• երեք հարիւր ութ եւ տասնիցն 318 (Meillet, Altarm. Elementarbuch, § 78)
  • առաջին, առաջնում, -ջնոյ, -ջնմէ, -ջնոց first, ancient
  • ժողով, -ոց assembly, council, synod

And several lines later Ulfilas is mentioned. Here are images from APIB 1 and 2:

APIB 1, p. 112

APIB 1, p. 112

APIB 2, p. 127 (cont.)

APIB 2, p. 127 (cont.)

APIB 2, p. 128

APIB 2, p. 128

The texts, then, from APIB 1 and Bayan are:

APIB 1 Եւ յետ մահուանն թէոփիլոսի. եղեւ եպ(իսկոպո)ս ուրփիլոս յայնմ աշխարհին գո՛թացւոց. եւ գիր եւս արար այնմ լեզուին։ եւ բազմացոյց զքրիստոնեայսն՝ յորոց մի էր եւս ս(ուր)բն նիկիտաս։

  • յետ after
  • մահ, -ու/-ուան, -ուց death
  • եւս also, still, more
  • բազմացուցանեմ, -ուցի to enlarge, increase, multiply

B Եւ յետ մահուանն Թէոփիլոսի եղեւ Ուրփիլոս եպիսկոպոս Գոթացւոց, եւ գիրս եւս երեւեցոյց այնմ բարբառոյն եւ ընդարձակագոյն ուսոյց զխուժադուժ ազգն եւ բազմացոյց զքրիստոնէութիւնն, յորոց էր եւ սուրբն Նիկիտաս։

  • երեւեցոյց երեւեցուցանեմ, -ուցի to cause to appear, show, produce
  • բարբառ, -ոյ speech, language, dialect
  • ընդարձակագոյն larger, vast, very long, lengthy
  • ուսուցանեմ, ուսուցի to teach, instruct (cf. above ուսանիմ)

Now here are some selections from the metaphrastic version of the hagiography in Greek and Georgian. These texts, rather more detailed than the Armenian above, line up closely, but differ a bit in vocabulary (cf. φίλτρον სარწმუნოებაჲ). The Greek is from PG 115, cols. 705, 708, §§ 1 and 3 (see beginning here) and the Georgian is from Nargiza Goguaże, ძველი ქართული მეტაფრასული კრებულები სექტემბრის საკითხავები, ძველი ქართული მწერლობის ძეგლები 7 (Tbilisi, 1986), this part beginning here at TITUS. Due to the length of these extracts added to the Armenian above, I have been more sparing than usual in the amount of lexical help I have supplied.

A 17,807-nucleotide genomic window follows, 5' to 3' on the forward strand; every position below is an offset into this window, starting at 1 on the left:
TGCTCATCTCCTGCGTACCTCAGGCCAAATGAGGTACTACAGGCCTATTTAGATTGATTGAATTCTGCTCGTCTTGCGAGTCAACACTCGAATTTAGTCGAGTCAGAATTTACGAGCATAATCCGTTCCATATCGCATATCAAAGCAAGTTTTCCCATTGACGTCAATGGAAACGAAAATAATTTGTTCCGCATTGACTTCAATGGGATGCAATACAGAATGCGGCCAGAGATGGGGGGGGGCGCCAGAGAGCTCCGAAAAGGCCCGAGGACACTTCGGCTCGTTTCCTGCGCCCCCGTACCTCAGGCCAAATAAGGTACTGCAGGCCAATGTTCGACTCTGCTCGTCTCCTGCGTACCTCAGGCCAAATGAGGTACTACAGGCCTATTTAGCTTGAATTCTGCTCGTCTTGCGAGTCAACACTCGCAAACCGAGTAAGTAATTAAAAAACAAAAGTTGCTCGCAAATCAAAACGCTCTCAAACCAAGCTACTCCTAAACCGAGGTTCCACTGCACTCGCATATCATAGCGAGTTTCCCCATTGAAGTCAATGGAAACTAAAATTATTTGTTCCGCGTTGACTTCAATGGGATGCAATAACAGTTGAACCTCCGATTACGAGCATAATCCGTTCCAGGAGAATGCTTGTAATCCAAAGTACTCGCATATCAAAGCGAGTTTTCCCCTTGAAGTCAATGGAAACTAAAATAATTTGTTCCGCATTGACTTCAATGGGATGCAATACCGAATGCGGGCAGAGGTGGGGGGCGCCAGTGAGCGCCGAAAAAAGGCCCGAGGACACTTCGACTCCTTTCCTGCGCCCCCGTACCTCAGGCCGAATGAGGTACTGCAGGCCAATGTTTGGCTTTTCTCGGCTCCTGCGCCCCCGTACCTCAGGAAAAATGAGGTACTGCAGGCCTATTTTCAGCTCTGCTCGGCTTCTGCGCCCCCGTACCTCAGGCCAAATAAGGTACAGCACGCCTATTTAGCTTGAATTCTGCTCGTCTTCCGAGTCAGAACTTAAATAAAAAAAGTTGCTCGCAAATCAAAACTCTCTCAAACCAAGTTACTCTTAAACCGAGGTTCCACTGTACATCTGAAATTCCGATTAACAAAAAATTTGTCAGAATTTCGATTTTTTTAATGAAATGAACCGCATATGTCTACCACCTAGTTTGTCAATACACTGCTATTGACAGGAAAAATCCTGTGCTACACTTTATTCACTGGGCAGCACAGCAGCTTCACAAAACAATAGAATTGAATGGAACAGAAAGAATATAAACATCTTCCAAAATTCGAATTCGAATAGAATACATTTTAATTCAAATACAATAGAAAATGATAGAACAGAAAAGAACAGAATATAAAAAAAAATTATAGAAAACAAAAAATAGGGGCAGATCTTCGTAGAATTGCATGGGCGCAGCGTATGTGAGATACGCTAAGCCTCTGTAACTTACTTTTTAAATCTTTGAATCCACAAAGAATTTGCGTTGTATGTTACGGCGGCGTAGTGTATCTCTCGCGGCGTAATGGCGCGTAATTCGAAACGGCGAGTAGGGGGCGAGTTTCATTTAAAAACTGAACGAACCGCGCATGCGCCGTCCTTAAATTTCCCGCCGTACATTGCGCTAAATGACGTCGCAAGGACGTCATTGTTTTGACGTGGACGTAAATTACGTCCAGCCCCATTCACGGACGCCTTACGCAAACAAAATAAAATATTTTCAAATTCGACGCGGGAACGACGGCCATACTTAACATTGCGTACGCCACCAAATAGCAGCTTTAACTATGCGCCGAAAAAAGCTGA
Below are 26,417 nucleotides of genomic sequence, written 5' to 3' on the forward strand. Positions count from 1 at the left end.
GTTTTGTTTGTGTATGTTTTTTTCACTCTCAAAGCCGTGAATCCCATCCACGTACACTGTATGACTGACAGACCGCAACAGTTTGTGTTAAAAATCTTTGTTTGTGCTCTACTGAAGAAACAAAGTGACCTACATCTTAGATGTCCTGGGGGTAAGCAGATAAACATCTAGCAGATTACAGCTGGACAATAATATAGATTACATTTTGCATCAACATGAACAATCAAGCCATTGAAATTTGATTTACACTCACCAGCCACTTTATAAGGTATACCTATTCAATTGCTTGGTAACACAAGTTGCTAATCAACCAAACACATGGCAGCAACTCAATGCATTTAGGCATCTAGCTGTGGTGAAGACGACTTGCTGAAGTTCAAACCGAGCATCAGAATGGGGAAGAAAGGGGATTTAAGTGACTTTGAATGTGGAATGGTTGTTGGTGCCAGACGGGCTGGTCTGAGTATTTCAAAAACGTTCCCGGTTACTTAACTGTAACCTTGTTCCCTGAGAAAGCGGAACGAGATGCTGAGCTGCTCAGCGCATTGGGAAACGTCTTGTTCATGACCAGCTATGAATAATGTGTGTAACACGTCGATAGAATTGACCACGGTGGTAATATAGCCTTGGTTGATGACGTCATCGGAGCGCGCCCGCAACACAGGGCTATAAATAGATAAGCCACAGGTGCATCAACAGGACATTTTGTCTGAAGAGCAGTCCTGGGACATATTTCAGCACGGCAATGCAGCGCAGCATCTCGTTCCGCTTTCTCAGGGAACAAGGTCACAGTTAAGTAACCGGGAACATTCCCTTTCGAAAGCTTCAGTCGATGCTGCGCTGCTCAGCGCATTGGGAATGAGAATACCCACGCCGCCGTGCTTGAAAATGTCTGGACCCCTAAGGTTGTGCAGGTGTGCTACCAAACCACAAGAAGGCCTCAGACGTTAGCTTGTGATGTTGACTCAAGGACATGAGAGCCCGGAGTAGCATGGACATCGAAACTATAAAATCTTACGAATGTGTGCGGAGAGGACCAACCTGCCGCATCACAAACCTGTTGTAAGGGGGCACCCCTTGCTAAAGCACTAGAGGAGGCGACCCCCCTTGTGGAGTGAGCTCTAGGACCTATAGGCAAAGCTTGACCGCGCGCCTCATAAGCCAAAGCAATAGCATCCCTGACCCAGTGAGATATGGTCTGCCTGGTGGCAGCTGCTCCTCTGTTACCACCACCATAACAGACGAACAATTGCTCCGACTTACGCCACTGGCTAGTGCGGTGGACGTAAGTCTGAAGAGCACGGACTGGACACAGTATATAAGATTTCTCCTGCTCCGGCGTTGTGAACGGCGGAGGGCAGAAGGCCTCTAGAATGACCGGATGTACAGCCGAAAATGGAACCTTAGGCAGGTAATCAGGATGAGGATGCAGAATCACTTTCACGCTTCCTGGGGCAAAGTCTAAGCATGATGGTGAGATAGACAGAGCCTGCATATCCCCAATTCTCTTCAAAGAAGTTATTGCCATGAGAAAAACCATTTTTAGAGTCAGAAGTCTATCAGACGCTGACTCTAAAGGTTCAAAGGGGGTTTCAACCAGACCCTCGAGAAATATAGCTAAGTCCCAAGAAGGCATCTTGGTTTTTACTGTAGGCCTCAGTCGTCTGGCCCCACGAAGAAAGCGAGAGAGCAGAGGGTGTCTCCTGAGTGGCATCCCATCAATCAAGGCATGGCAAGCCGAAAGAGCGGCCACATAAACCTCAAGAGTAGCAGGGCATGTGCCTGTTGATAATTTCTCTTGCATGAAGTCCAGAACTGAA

From § 1

Ἴσασι πάντες τὸν ποταμὸν Ἴστρον μεγέθει καὶ εὐθηνίᾳ, ὅσα φέρουσι, τὸ περιβόητον ἔχοντα, ὃν καὶ Δανούβιον ἡ ἐπιχώριος οἴδε γλῶττα καλεῖν.

უწყიან ყოველთა მდინარე ისტროჲ სიდიდითა და იეფობითა, რაოდენი მოაქუს მდინარეთა მქონებელი საჩინოებისაჲ, რომლისაჲ დანუბ წოდებაჲ იცის მსოფლიომან ენამან.

  • იეფობაჲ abundance
  • საჩინოებაჲ distinction, brightness

Οὗτος οὖν ὁ θαυμαστὸς Νικήτας, Γοτθικῶν σπερμάτων ἐκφὺς καὶ τιμὴν τὴν πρώτην παρ᾽ ἐκεῖνοις λαχὼν

ამათ გუთთა თესლისაგან საკჳრველი ესე ნიკიტა აღმოეცენა და პირველობისა პატივი ხუდა მათ მიერ.

  • თესლი seed
  • საკჳრველი wondrous
  • აღმოცენება to sprout, grow, come up
  • ხუდომა to be bestowed

διά τε τὸ περιφανὲς τοῦ γένους καὶ τὴν ἄλλην τοῦ σώματός τε καὶ τῆς ψυχῆς εὐφυῖαν ὅσην καὶ δεξιότητα, οὐ Γότθου ἦν τὸν βίον, οὐ τοὺς τρόπους, οὐδὲ τὴν πίστιν.